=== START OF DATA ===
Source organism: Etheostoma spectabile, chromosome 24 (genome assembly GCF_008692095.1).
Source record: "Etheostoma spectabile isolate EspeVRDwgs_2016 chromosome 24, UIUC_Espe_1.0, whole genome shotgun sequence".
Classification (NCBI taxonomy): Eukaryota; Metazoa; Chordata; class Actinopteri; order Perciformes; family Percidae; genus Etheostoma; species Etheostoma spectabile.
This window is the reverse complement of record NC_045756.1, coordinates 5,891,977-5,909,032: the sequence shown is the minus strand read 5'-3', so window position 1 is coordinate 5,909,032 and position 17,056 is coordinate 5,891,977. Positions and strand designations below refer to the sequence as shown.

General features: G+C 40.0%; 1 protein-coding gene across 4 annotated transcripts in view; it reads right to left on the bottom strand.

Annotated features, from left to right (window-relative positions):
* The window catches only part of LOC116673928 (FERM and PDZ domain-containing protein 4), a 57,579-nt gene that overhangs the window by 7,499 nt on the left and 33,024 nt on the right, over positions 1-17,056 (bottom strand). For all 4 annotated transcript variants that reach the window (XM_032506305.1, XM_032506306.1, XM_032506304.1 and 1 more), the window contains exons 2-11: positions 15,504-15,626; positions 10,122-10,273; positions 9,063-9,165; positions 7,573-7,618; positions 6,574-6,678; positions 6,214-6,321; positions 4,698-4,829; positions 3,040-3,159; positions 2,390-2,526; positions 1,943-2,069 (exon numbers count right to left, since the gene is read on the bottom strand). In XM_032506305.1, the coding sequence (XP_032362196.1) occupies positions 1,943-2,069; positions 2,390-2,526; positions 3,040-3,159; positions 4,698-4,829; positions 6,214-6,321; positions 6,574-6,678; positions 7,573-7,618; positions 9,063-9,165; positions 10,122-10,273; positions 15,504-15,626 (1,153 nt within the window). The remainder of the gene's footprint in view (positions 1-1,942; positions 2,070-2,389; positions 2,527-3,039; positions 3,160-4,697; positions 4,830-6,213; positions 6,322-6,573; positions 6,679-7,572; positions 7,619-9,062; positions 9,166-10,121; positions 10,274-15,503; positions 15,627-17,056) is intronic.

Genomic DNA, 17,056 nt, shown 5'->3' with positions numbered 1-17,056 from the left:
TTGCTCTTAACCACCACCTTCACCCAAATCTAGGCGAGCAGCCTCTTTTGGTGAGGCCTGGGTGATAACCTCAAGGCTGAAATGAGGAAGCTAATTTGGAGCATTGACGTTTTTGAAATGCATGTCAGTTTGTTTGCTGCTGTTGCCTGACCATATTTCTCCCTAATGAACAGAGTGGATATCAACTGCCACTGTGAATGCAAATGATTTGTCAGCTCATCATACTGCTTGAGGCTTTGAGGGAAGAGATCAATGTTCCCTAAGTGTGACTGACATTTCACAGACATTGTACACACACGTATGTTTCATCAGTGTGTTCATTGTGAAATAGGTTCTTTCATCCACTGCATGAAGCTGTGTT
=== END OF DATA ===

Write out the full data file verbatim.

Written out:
Source organism: Etheostoma spectabile, chromosome 24 (genome assembly GCF_008692095.1).
Source record: "Etheostoma spectabile isolate EspeVRDwgs_2016 chromosome 24, UIUC_Espe_1.0, whole genome shotgun sequence".
Classification (NCBI taxonomy): Eukaryota; Metazoa; Chordata; class Actinopteri; order Perciformes; family Percidae; genus Etheostoma; species Etheostoma spectabile.
This window is the reverse complement of record NC_045756.1, coordinates 5,891,977-5,909,032: the sequence shown is the minus strand read 5'-3', so window position 1 is coordinate 5,909,032 and position 17,056 is coordinate 5,891,977. Positions and strand designations below refer to the sequence as shown.

General features: G+C 40.0%; 1 protein-coding gene across 4 annotated transcripts in view; it reads right to left on the bottom strand.

Annotated features, from left to right (window-relative positions):
* The window catches only part of LOC116673928 (FERM and PDZ domain-containing protein 4), a 57,579-nt gene that overhangs the window by 7,499 nt on the left and 33,024 nt on the right, over positions 1-17,056 (bottom strand). For all 4 annotated transcript variants that reach the window (XM_032506305.1, XM_032506306.1, XM_032506304.1 and 1 more), the window contains exons 2-11: positions 15,504-15,626; positions 10,122-10,273; positions 9,063-9,165; positions 7,573-7,618; positions 6,574-6,678; positions 6,214-6,321; positions 4,698-4,829; positions 3,040-3,159; positions 2,390-2,526; positions 1,943-2,069 (exon numbers count right to left, since the gene is read on the bottom strand). In XM_032506305.1, the coding sequence (XP_032362196.1) occupies positions 1,943-2,069; positions 2,390-2,526; positions 3,040-3,159; positions 4,698-4,829; positions 6,214-6,321; positions 6,574-6,678; positions 7,573-7,618; positions 9,063-9,165; positions 10,122-10,273; positions 15,504-15,626 (1,153 nt within the window). The remainder of the gene's footprint in view (positions 1-1,942; positions 2,070-2,389; positions 2,527-3,039; positions 3,160-4,697; positions 4,830-6,213; positions 6,322-6,573; positions 6,679-7,572; positions 7,619-9,062; positions 9,166-10,121; positions 10,274-15,503; positions 15,627-17,056) is intronic.

Genomic DNA, 17,056 nt, shown 5'->3' with positions numbered 1-17,056 from the left:
TTGCTCTTAACCACCACCTTCACCCAAATCTAGGCGAGCAGCCTCTTTTGGTGAGGCCTGGGTGATAACCTCAAGGCTGAAATGAGGAAGCTAATTTGGAGCATTGACGTTTTTGAAATGCATGTCAGTTTGTTTGCTGCTGTTGCCTGACCATATTTCTCCCTAATGAACAGAGTGGATATCAACTGCCACTGTGAATGCAAATGATTTGTCAGCTCATCATACTGCTTGAGGCTTTGAGGGAAGAGATCAATGTTCCCTAAGTGTGACTGACATTTCACAGACATTGTACACACACGTATGTTTCATCAGTGTGTTCATTGTGAAATAGGTTCTTTCATCCACTGCATGAAGCTGTGTT